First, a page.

The commentators miss an important point here. One of the most consistent and key aspects of our analysis that seems to be overlooked by Price et al. is the similarity of the odds ratios for civilian deaths by weapons used across both NSAG controlled and government controlled areas (i.e., shells, ground level explosives and shooting, table B3 in the supplement). This is not a study to estimate total number of civilian deaths from the conflict but a study to understand the relative likelihood of death by weapon type. As such the point is not whether underreporting exists, but rather whether associated bias may exist. We show that, even if under-reporting might have been more frequent in government controlled areas, the odd ratios of civilian deaths by similar weapons provided results consistent with those in NSAG controlled areas. This reinforces the main point of our paper, which is that explosive weapons used in populated areas are extremely dangerous for civilians, especially for children and women. We acknowledge that more research should be done on this area and we hope that Price et al., and other researchers, will soon re-analyse this topic in-depth.

Whilst International Humanitarian Law (IHL) recognises that non-combatants might be killed or injured in a conflict, there is a duty on combatants, whoever they are, to minimise such death and injuries. Drawing attention to the impact of certain weapons on vulnerable population groups, for example the relative dangers of explosive weapons to children in a war, should stimulate a debate on whether sufficient attention is given to this aspect of IHL. Seeking to use our paper to attribute responsibility misses the point - the paper highlights the high cost that non-combatants are paying. Whilst we leave it to others to consider whether this is so high that it breaches IHL, we believe that our main recommendation, that further thought is given to the use of explosive weapons in built up areas, is not undermined by the comments by Price et al.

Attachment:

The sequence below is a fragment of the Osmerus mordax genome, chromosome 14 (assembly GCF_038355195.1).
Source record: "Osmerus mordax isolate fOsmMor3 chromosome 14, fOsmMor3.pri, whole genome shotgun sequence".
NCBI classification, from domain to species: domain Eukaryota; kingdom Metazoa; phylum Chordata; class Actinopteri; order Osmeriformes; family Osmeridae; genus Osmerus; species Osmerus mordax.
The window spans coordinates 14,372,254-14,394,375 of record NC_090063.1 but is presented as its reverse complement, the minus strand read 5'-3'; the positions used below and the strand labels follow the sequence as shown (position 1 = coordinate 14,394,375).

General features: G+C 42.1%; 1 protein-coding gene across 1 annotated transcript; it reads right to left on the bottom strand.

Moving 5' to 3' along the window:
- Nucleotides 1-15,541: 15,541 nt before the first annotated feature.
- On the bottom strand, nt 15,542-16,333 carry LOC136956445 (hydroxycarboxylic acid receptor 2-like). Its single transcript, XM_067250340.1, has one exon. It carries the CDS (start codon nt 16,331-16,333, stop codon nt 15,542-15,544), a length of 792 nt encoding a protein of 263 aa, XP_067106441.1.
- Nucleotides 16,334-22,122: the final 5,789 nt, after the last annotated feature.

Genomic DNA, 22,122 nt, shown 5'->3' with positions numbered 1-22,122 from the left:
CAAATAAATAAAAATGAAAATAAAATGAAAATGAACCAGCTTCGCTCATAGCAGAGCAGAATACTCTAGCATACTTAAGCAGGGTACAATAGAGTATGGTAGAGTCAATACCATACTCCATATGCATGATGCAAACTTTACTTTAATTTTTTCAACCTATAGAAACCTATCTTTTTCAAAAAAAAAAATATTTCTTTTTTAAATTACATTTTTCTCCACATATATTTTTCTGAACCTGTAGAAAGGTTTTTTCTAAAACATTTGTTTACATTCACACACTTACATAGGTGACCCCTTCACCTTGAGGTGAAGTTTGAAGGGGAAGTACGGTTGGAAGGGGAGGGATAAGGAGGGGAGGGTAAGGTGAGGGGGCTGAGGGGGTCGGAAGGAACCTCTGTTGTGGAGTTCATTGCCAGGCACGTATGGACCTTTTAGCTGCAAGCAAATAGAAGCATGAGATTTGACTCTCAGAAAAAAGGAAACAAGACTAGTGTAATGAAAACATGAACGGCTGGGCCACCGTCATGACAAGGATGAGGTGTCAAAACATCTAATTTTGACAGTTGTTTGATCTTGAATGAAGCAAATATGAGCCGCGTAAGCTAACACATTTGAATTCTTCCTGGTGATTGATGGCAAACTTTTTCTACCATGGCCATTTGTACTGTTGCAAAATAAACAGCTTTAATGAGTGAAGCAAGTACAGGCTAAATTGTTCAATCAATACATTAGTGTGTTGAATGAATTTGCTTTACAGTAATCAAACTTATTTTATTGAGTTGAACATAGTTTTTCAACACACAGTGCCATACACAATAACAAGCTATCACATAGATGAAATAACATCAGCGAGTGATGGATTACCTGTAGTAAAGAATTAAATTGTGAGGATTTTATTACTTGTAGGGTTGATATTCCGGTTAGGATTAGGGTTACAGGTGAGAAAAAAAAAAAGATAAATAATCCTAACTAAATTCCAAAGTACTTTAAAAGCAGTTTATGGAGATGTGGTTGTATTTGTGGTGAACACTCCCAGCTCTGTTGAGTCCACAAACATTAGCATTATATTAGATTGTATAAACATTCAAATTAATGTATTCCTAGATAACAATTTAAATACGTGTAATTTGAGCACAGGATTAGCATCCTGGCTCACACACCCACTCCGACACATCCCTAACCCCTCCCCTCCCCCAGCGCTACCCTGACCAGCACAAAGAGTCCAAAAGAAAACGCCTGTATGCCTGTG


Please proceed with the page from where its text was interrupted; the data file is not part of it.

As physicians and epidemiologists, we strongly reject the suggestion that we should await future political and legal accountability efforts before drawing attention to the ongoing serious impact of weapons on civilians. We also reject the suggestion that we should not draw attention to inappropriate suffering in case of its misinterpretation in what the commentators vaguely describe as a "post-conflict transition" or because it might "mislead important questions regarding culpability, reparation, reconciliation, and ultimately justice". To us, seeking to prevent the death and injury of civilians today takes priority over future legal processes which may or may not occur. Given that there is no tangible political settlement to the conflict in sight, every effort should be made to highlight and continuously monitor the human costs and abuses committed by all sides.

Madelyn Hicks
Louis Lillywhite
Jose M Rodriguez-Llanes
Adam Coutts
Fouad M Fouad
Debarati Guha-Sapir

Competing interests: No competing interests

13 November 2015
Debarati Guha-Sapir
Madelyn Hicks, Louis Lillywhite, Jose M Rodriguez-Llanes,Adam Coutts, Fouad M Fouad,
University of Louvain (CRED)
30 Clos Chapelle aux Champs, 1200 Brussels